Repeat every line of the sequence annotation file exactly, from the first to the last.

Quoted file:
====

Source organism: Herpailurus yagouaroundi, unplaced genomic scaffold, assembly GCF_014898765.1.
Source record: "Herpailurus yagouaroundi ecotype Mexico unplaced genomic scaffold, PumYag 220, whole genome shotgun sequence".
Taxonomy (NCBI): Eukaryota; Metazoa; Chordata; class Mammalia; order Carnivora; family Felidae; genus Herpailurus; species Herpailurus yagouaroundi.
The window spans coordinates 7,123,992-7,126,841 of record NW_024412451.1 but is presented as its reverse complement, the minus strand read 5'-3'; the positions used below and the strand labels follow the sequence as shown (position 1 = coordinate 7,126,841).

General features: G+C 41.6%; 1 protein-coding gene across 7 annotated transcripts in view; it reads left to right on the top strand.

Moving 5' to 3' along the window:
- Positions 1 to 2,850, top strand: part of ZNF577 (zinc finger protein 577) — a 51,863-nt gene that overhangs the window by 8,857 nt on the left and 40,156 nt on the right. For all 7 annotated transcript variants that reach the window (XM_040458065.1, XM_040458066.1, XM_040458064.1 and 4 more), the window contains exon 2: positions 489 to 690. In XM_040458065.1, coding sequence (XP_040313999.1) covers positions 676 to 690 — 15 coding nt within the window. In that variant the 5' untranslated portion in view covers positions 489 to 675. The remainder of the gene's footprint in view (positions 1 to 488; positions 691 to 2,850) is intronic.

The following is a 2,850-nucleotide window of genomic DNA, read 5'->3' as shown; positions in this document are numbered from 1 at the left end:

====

Source organism: Herpailurus yagouaroundi, unplaced genomic scaffold, assembly GCF_014898765.1.
Source record: "Herpailurus yagouaroundi ecotype Mexico unplaced genomic scaffold, PumYag 220, whole genome shotgun sequence".
Taxonomy (NCBI): Eukaryota; Metazoa; Chordata; class Mammalia; order Carnivora; family Felidae; genus Herpailurus; species Herpailurus yagouaroundi.
The window spans coordinates 7,123,992-7,126,841 of record NW_024412451.1 but is presented as its reverse complement, the minus strand read 5'-3'; the positions used below and the strand labels follow the sequence as shown (position 1 = coordinate 7,126,841).

General features: G+C 41.6%; 1 protein-coding gene across 7 annotated transcripts in view; it reads left to right on the top strand.

Moving 5' to 3' along the window:
- Positions 1 to 2,850, top strand: part of ZNF577 (zinc finger protein 577) — a 51,863-nt gene that overhangs the window by 8,857 nt on the left and 40,156 nt on the right. For all 7 annotated transcript variants that reach the window (XM_040458065.1, XM_040458066.1, XM_040458064.1 and 4 more), the window contains exon 2: positions 489 to 690. In XM_040458065.1, coding sequence (XP_040313999.1) covers positions 676 to 690 — 15 coding nt within the window. In that variant the 5' untranslated portion in view covers positions 489 to 675. The remainder of the gene's footprint in view (positions 1 to 488; positions 691 to 2,850) is intronic.

The following is a 2,850-nucleotide window of genomic DNA, read 5'->3' as shown; positions in this document are numbered from 1 at the left end: